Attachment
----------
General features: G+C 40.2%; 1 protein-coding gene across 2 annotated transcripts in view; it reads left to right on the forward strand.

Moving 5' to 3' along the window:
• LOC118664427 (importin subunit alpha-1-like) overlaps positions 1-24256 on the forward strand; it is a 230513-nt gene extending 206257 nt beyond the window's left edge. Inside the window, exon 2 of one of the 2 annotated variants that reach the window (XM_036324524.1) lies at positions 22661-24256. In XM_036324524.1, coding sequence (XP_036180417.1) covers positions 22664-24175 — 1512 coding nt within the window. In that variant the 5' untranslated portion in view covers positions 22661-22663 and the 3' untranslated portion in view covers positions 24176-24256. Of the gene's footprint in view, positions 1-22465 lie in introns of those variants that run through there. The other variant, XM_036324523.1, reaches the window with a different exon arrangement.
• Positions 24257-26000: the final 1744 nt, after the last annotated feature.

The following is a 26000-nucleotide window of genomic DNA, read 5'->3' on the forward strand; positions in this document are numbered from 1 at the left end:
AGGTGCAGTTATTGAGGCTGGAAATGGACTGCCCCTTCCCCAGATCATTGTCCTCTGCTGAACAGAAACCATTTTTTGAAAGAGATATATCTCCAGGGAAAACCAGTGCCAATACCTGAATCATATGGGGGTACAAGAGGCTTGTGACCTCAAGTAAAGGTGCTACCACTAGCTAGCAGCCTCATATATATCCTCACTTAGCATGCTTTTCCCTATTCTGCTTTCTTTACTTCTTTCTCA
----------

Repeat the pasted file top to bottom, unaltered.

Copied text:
General features: G+C 40.2%; 1 protein-coding gene across 2 annotated transcripts in view; it reads left to right on the forward strand.

Moving 5' to 3' along the window:
• LOC118664427 (importin subunit alpha-1-like) overlaps positions 1-24256 on the forward strand; it is a 230513-nt gene extending 206257 nt beyond the window's left edge. Inside the window, exon 2 of one of the 2 annotated variants that reach the window (XM_036324524.1) lies at positions 22661-24256. In XM_036324524.1, coding sequence (XP_036180417.1) covers positions 22664-24175 — 1512 coding nt within the window. In that variant the 5' untranslated portion in view covers positions 22661-22663 and the 3' untranslated portion in view covers positions 24176-24256. Of the gene's footprint in view, positions 1-22465 lie in introns of those variants that run through there. The other variant, XM_036324523.1, reaches the window with a different exon arrangement.
• Positions 24257-26000: the final 1744 nt, after the last annotated feature.

The following is a 26000-nucleotide window of genomic DNA, read 5'->3' on the forward strand; positions in this document are numbered from 1 at the left end:
AGGTGCAGTTATTGAGGCTGGAAATGGACTGCCCCTTCCCCAGATCATTGTCCTCTGCTGAACAGAAACCATTTTTTGAAAGAGATATATCTCCAGGGAAAACCAGTGCCAATACCTGAATCATATGGGGGTACAAGAGGCTTGTGACCTCAAGTAAAGGTGCTACCACTAGCTAGCAGCCTCATATATATCCTCACTTAGCATGCTTTTCCCTATTCTGCTTTCTTTACTTCTTTCTCA